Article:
SASCO helps Boy's & Girls Club with launching D-2 program

ALBANY, Ga. -- Marc and Rusty Skalla are not educators, but they are shrewd businessmen who know how to recognize a problem when they see it.

Marc, the President and CFO of SASCO Chemicals, and his brother, Rusty, the company's COO, see a problem in Dougherty County, and that is the school system's abysmal 67 percent graduation rate.

The Skalla family knows education is critical in any community and that's why the company has partnered with the Boys and Girls Clubs of Albany to keep kids in school.

The company recently donated $30,000 in seed money for a pilot "Diplomas to Degrees" program at the Boys and Girls Clubs to support academic preparedness for teens -- especially those most in need. The program intends to provide access to tools and resources to help encourage students to remain in school and guide them along the path to graduate from high school on time.

"It's unrealistic to think that every kid is going to graduate from high school. It's also unrealistic to think every graduate will then go on to get a four-year degree," Marc Skalla said. "The world needs welders too, but you can't prepare for an academic degree or a well-paying trade if you aren't in school to begin with.

"Right now there are more than 600,000 STEM (Science, Engineering, Technology and Math) jobs in the U.S. going unfilled each year. This is the gap we need to close."

The Skalla family has been heavily involved in the Boys and Girls Clubs of Albany for three generations. Rusty Skalla serves on the organization's Boards.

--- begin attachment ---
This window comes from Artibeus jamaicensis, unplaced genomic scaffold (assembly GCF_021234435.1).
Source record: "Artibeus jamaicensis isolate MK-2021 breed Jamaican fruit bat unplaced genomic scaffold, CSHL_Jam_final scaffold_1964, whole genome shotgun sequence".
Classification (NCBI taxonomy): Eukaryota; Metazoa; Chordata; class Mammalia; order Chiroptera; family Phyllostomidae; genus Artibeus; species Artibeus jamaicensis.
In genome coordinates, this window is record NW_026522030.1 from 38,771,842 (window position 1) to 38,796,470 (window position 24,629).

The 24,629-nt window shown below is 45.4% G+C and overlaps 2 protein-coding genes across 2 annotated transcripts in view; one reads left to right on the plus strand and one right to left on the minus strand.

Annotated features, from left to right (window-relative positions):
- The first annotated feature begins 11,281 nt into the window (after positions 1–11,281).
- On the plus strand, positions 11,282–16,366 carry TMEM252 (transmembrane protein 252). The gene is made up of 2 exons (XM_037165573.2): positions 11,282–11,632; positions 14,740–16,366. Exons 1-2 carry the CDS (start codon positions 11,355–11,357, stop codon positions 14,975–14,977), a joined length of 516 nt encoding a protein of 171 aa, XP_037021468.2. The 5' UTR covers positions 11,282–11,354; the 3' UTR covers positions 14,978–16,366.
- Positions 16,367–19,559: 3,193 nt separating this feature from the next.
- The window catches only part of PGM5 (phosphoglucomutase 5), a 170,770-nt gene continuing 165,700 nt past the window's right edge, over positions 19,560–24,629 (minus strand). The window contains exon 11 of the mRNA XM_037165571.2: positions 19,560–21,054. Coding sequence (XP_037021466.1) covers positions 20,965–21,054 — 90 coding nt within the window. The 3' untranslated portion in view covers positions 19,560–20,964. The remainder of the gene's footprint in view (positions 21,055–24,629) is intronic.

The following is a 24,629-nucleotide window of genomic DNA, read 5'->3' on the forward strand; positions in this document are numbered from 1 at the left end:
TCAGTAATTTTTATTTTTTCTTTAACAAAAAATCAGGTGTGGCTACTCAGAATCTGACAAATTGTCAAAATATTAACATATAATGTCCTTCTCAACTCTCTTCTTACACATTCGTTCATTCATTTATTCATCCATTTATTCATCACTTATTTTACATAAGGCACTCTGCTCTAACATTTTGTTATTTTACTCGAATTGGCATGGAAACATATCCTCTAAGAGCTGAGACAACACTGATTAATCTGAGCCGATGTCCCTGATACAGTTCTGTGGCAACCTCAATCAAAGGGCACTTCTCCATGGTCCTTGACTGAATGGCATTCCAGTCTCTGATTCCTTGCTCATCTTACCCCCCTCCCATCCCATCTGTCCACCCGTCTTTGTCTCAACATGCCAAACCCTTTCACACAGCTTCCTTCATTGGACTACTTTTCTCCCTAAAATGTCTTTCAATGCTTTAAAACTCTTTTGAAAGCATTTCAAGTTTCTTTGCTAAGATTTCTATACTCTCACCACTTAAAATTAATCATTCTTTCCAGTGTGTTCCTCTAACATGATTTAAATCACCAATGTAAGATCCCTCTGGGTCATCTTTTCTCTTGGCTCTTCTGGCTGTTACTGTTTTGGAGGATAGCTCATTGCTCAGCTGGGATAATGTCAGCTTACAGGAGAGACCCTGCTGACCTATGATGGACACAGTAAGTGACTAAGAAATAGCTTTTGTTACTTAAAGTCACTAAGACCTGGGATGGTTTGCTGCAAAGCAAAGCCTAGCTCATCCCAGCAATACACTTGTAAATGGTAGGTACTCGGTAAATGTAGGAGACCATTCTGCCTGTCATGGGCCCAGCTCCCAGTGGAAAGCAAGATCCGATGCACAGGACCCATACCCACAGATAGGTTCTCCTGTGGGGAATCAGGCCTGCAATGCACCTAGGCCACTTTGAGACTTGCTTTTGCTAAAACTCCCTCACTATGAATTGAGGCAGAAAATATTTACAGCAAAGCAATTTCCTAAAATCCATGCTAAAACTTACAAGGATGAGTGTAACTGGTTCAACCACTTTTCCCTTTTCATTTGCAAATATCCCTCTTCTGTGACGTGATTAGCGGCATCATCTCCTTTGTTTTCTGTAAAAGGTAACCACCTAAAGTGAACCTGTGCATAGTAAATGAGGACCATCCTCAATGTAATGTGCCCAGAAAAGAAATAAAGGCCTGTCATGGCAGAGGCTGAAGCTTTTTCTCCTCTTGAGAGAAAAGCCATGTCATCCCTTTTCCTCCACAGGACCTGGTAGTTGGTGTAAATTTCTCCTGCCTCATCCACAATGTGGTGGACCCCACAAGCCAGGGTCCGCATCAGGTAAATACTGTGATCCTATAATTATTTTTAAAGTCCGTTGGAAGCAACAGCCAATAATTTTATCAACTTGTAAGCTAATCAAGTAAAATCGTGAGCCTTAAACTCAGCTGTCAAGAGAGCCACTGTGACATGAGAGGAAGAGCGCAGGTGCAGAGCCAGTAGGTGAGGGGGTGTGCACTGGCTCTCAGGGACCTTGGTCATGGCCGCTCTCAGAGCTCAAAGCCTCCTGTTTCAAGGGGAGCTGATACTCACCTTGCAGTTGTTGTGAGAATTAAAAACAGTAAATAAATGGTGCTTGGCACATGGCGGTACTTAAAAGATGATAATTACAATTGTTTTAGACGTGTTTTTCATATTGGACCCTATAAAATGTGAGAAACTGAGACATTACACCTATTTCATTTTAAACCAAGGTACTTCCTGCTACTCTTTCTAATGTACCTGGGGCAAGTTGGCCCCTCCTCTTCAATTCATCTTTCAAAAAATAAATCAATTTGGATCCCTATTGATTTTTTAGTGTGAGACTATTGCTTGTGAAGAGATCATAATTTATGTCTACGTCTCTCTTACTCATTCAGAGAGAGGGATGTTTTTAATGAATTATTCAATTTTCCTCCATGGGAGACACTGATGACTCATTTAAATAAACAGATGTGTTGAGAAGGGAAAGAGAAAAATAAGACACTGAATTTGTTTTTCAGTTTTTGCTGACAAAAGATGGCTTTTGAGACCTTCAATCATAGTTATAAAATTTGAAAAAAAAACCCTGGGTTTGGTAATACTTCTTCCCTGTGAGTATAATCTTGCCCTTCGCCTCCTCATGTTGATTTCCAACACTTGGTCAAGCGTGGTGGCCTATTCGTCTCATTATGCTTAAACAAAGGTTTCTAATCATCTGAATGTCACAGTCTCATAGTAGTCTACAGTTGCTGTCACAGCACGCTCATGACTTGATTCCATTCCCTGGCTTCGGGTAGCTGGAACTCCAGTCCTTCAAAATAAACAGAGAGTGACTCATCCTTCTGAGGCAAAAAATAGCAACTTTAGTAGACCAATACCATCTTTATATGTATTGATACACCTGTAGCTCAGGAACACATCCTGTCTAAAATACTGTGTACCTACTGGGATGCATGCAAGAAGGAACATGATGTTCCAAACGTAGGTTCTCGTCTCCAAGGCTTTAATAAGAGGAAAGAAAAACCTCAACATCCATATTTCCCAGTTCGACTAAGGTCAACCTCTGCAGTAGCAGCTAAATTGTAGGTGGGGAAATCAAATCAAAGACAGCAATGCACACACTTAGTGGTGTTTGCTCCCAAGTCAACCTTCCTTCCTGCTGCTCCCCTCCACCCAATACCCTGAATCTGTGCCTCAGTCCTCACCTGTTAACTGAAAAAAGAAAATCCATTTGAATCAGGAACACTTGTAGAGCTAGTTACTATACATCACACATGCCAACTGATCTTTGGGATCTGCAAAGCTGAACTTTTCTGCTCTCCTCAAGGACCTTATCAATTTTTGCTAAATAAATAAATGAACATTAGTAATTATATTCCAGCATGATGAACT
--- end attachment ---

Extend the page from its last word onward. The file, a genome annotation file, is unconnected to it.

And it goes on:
The brothers see this project as a worthy investment.

"If we can keep 100 in school and they graduate, that's great," Rusty Skalla said. "If we get 50, that's OK. Even if we can get one or two through school and onto college or trade school, that's fine. We would have made a difference in someone's life.

"And that's what it's really all about."

Diplomas to Degrees (d2D) is a part of a larger Boys & Girls Clubs of America's movement geared to encourage Club members toward academic success, high school graduation, goal-setting and college readiness. It is designed to guide and prepare teen members for post-secondary education so they can gain the knowledge and skills needed to develop and maintain successful careers.

"We have to start now trying to reach those 13 and 15 year olds around the ninth grade," Marc Skalla said. "If we wait until they are in the 11th grade, odds are it will be too late."

Tuesday at 2 p.m. the Boys and Girls Clubs of Albany and SASCO will kick off the d2D program at the club's Albany-Jane Willson Unit at 1012 Holloway Avenue.

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